2. Failing to Weight The Data
More importantly, the authors of the Catholics in Alliance study do not weigh their data by a measure of state population. This is a mistake for a couple reasons. First, small fluctuations in low population states can cause large percentage increases, potentially biasing the results.
Secondly, unweighted data distorts the analysis and makes it appear as if pro-life laws are less effective than they really are. Between 1992 and 1999 the overall national abortion rate declined by 16.7 percent (for the 46 states that reported data in both years). However, if one averages the abortion rates in each state in 1992 and 1999 (unweighted) the abortion decline comes out to 23 percent. This is because a number of low population states experienced large abortion declines during the 1990s.
The Catholics in Alliance study analyzes the effects of state level pro-life laws by comparing abortion rates in states that have adopted these laws to the overall national trend. Unweighted data exaggerates the national decline and makes these laws seem less effective than they really are.
Correcting the Analysis
The authors of the Catholics in Alliance study undertake a complicated statistical analysis where they attempt to differentiate between those factors that affect state abortion rates in the short term and those that affect state abortion rates in the long term. For my analysis, I collected the same data from the same set of states and years. The means and standard deviations of the variables I uses are very similar to those that they report in Table 4 of their study. However, despite my best efforts I was unable to replicate their results. As such, I proceeded to run three regressions using conventional statistical techniques.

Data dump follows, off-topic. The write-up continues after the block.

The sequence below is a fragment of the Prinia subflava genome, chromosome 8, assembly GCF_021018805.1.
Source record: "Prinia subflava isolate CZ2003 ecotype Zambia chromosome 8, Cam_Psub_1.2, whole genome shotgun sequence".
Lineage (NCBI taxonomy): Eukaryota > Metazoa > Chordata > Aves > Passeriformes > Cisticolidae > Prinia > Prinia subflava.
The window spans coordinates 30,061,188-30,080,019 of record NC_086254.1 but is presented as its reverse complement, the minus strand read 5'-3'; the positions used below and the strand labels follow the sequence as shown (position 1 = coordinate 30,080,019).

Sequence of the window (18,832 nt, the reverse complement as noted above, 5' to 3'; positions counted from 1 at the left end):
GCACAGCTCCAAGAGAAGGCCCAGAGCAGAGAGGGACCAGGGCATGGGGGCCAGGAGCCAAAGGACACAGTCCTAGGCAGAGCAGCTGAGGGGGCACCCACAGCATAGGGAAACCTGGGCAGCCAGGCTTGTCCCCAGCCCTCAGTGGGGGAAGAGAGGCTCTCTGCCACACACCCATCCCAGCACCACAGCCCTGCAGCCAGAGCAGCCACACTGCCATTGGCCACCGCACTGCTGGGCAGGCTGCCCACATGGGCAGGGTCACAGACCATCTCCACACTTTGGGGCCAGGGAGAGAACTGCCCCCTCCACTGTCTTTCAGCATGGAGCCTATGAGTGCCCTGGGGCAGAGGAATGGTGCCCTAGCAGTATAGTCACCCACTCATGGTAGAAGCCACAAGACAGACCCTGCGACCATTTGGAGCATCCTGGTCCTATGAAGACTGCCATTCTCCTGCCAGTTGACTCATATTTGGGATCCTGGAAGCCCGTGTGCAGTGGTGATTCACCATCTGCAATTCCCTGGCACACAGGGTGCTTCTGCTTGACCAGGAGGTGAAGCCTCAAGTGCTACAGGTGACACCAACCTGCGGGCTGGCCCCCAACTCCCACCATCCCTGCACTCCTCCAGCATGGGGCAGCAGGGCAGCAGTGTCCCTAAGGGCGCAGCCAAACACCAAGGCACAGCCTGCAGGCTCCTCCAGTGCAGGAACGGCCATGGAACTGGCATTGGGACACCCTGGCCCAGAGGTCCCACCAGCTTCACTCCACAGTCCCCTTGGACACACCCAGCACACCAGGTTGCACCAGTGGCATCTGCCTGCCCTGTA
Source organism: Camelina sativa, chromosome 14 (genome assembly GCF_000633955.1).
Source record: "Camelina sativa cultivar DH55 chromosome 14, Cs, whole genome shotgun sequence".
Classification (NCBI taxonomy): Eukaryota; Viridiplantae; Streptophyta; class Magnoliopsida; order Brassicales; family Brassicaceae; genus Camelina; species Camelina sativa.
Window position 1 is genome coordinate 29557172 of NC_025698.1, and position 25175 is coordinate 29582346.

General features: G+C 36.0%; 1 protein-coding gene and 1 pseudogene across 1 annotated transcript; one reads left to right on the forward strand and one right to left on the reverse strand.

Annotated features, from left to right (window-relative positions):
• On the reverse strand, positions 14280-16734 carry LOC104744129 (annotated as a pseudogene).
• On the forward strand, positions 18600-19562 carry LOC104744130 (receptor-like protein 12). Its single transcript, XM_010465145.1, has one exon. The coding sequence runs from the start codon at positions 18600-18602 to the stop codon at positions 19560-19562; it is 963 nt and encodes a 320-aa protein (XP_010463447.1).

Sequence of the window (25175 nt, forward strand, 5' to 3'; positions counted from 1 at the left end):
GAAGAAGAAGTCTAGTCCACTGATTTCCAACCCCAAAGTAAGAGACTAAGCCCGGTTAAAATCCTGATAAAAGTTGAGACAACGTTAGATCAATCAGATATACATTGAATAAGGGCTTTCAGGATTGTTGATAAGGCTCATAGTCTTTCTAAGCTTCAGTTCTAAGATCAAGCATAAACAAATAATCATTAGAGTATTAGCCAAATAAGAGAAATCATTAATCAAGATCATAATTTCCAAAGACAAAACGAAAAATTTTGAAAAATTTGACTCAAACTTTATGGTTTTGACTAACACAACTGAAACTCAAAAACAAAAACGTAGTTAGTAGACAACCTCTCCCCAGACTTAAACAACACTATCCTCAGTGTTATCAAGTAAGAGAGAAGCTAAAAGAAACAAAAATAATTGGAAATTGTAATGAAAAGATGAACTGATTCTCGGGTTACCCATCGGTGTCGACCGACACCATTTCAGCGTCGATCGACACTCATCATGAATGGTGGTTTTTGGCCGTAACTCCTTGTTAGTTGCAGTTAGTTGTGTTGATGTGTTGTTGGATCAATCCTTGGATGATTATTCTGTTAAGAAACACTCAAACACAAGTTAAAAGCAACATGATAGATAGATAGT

The first regression is on the same set of independent variables over the same set of states and years that were analyzed in the Catholics in Alliance study.
The second regression keeps the same set of independent variables. However, I eliminate the biased data from Alabama, Iowa, Illinois, and Kansas, and weight the data by the number of women in each state who are of childbearing age (15 to 44).
The third regression is identical to the second except for the fact that I add some additional explanatory variables. I include variables that measure the racial breakdown and age demographic of women of childbearing age. Additionally, to better measure the effect of the economy, I also add variables that measure the change in the state unemployment rate and the real change in per capital personal income. These regression results can all be found in Table 1.